“At General Dexterity, I was contributing to an effort to make repetitive labor obsolete,” laments Lois Clary, a software engineer at a San Francisco–based robotics company. At home, she recovers from the job with the help of calls to her parents in Michigan, who exist “locked in the frame of a video chat window,” and with meals of spicy soup and sourdough bread. She orders those from an odd, unlicensed Clement Street restaurant whose immigrant proprietors, the baker Beoreg and his brother Chaiman, lovingly call her their “number one eater.”
Lois’s relationship with this particular food establishment sets off a chain reaction in Sourdough, Robin Sloan’s follow-up to his best-selling debut Mr. Penumbra’s 24-Hour Bookstore, and one of the more cogent novels this year on the fertile tensions that exist between culture and technology. When the brothers are forced to leave the country due to expiring visas, Beoreg asks Lois to take care of his sourdough starter—to feed it and nurture it. She intends to honor his wish, but has no idea how; her subsequent forays underscore the fact that in the world of Sourdough, the application of scientific knowledge for practical purposes, or technology, as the Oxford English Dictionary defines it, applies equally to baking as to computers.
Sloan uses food as the centerpiece of a tricky but intoxicating exchange about authenticity and ownership, and about taking and sharing: What, exactly, is culture? And how should society best appreciate it? It’s no coincidence that Beoreg refers to his sourdough starter in the biological sense: as culture, a collection of cells that must be cultivated to thrive. The starter has survived decades in the brothers’ caring hands—it’s used to make a sourdough bread that’s plated as a side dish to their spicy soup, a fiery broth that, seemingly magically, burns sickness and apathy from its eater. The starter’s survival now depends on a former stand-out computer science student from the midwest.
At a loss, Lois first turns to the places people usually run to these days when they have questions: the internet, and books. Initially, her attempts are well-meaning, but sloppy. After digesting a few cryptic lessons (“Sourdough bread begins with sourdough starter, which is not merely living but seething”), she dives into baking. But without the proper training (or oven, for that matter) Lois ends up with as much dough on the floor as she does in edible form.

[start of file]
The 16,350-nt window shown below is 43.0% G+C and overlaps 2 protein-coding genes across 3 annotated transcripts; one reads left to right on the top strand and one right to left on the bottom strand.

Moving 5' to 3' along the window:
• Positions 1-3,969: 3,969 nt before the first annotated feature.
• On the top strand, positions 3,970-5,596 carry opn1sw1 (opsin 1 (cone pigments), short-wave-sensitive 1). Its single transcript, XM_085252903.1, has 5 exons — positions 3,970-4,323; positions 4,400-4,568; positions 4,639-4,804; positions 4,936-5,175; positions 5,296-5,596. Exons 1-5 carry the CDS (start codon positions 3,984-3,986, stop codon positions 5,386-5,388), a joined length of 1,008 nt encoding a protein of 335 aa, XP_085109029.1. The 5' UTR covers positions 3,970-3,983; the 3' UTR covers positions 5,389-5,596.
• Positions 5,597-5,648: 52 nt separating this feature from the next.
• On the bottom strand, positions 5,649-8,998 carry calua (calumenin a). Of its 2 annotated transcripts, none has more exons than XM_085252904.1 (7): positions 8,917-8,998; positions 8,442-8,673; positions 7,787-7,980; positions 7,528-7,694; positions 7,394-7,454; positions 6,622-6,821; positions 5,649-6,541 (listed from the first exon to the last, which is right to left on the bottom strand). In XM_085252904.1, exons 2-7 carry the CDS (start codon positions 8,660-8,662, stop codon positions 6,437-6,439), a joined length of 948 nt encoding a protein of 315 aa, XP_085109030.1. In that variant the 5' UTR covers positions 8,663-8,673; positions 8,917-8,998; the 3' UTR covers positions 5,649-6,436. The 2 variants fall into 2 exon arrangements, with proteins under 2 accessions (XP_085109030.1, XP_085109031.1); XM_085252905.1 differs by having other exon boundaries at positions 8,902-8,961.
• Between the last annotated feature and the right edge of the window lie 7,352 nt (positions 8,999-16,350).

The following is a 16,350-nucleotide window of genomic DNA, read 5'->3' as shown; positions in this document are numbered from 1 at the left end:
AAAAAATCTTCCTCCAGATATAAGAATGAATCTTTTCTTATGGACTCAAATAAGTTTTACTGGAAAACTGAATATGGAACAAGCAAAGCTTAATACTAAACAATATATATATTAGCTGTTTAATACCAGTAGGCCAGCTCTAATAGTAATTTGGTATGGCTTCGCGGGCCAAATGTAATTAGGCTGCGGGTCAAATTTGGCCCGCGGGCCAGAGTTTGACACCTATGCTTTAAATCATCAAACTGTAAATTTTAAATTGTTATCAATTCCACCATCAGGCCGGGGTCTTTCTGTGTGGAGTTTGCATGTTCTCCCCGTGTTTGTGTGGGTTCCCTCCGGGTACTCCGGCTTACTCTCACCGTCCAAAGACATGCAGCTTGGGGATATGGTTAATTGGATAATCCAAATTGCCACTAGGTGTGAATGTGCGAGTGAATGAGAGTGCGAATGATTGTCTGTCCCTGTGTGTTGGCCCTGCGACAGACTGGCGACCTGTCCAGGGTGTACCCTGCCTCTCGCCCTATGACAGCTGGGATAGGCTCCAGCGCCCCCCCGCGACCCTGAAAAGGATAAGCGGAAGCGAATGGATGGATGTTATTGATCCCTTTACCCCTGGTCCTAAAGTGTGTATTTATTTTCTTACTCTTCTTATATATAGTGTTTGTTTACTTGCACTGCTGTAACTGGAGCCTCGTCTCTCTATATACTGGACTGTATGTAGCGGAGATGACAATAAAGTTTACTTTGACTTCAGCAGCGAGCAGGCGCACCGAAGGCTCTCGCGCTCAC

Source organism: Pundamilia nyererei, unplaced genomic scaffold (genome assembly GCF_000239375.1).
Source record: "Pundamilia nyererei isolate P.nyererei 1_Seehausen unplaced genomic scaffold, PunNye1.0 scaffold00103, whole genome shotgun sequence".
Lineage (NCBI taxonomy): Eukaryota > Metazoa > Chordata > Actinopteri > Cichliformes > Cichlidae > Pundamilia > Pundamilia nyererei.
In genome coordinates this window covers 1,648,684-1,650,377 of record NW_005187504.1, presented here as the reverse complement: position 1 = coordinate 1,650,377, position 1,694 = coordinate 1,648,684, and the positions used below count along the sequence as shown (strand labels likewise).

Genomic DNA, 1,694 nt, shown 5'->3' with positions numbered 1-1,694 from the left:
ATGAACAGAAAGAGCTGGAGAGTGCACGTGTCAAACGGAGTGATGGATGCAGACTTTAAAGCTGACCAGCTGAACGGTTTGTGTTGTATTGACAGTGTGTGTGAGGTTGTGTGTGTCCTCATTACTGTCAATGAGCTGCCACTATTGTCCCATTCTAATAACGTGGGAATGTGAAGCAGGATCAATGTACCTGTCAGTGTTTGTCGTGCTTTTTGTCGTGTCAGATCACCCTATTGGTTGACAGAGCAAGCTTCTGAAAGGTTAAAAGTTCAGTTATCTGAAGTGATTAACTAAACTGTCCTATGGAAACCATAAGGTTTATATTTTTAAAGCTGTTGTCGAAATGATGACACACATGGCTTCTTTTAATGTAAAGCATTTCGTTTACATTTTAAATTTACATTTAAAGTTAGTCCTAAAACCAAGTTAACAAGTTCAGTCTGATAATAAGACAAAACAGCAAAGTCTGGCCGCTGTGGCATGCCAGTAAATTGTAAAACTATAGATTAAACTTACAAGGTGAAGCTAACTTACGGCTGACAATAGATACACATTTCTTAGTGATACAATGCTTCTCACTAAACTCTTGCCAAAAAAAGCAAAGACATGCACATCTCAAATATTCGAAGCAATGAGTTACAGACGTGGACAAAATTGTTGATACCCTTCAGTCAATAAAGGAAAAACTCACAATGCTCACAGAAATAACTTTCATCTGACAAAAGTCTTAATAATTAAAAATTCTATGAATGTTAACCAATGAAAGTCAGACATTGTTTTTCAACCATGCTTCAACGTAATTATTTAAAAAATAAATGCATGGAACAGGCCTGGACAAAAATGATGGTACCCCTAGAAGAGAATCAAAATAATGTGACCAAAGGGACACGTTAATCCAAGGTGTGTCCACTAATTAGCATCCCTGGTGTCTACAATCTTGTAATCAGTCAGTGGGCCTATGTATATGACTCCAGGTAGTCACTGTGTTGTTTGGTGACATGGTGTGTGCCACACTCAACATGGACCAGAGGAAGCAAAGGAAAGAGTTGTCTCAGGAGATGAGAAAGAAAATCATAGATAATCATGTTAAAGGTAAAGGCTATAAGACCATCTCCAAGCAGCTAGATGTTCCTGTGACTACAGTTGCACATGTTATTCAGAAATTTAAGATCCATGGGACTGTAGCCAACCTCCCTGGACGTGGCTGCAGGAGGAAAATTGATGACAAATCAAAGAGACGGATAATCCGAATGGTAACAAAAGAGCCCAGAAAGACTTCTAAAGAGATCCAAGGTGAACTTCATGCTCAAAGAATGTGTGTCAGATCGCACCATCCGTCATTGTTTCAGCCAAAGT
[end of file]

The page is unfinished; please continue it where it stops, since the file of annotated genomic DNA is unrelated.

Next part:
Realizing that she needs a deeper understanding of both the starter and its history, Lois seeks a better guide. She asks Beoreg for advice via email, while sharing tales of her early experiences with the starter. In return, the chef tells her stories of where his people—the Mazg, a fictional colony of island dwellers, now living throughout Europe—originated, and how the sourdough starter came to be. But while Beoreg shares his thoughts generously, it’s Lois who must decide what lessons will get folded into her baking process.
Sloan illustrates, through the simple act of sending emails, how technology has accelerated the rate at which people can share personal histories and ideas and, by extension, culture. Boundaries are erased as even the most cherished memories turn into data on a computer (photo albums replaced by Instagram feeds, record collections replaced by Spotify subscriptions), making it possible for everything to be easily remixed and reshared on the internet—stripped of much of its context.
As Lois incorporates her research, and Beoreg’s advice, into her new hobby, questions creep into view about to whom, exactly, the starter now belongs. To Lois, it is both gift and burden, and she is invigorated by her growing knowledge and how much she still doesn’t know. “For me, the novice, the miracle was intact,” she thinks. “And I felt compelled by some force—new to me, thrillingly implacable—to share.”